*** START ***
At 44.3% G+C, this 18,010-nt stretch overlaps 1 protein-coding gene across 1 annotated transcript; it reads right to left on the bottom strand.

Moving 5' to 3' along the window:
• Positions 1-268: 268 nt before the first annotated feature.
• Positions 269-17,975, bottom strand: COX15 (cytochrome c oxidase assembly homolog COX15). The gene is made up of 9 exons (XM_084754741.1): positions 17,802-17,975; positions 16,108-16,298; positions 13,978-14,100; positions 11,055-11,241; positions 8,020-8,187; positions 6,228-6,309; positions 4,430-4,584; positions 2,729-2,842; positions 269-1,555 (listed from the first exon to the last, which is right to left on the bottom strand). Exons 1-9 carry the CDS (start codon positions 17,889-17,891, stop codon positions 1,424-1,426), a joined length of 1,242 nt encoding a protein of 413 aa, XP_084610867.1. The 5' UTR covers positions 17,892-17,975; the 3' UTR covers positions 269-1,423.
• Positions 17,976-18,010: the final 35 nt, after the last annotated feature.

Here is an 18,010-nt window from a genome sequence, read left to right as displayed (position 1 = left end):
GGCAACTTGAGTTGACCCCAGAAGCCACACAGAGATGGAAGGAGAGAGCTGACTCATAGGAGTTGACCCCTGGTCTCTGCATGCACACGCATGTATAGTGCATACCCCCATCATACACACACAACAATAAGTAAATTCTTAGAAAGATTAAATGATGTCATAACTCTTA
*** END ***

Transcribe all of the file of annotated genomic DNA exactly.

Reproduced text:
At 44.3% G+C, this 18,010-nt stretch overlaps 1 protein-coding gene across 1 annotated transcript; it reads right to left on the bottom strand.

Moving 5' to 3' along the window:
• Positions 1-268: 268 nt before the first annotated feature.
• Positions 269-17,975, bottom strand: COX15 (cytochrome c oxidase assembly homolog COX15). The gene is made up of 9 exons (XM_084754741.1): positions 17,802-17,975; positions 16,108-16,298; positions 13,978-14,100; positions 11,055-11,241; positions 8,020-8,187; positions 6,228-6,309; positions 4,430-4,584; positions 2,729-2,842; positions 269-1,555 (listed from the first exon to the last, which is right to left on the bottom strand). Exons 1-9 carry the CDS (start codon positions 17,889-17,891, stop codon positions 1,424-1,426), a joined length of 1,242 nt encoding a protein of 413 aa, XP_084610867.1. The 5' UTR covers positions 17,892-17,975; the 3' UTR covers positions 269-1,423.
• Positions 17,976-18,010: the final 35 nt, after the last annotated feature.

Here is an 18,010-nt window from a genome sequence, read left to right as displayed (position 1 = left end):
GGCAACTTGAGTTGACCCCAGAAGCCACACAGAGATGGAAGGAGAGAGCTGACTCATAGGAGTTGACCCCTGGTCTCTGCATGCACACGCATGTATAGTGCATACCCCCATCATACACACACAACAATAAGTAAATTCTTAGAAAGATTAAATGATGTCATAACTCTTA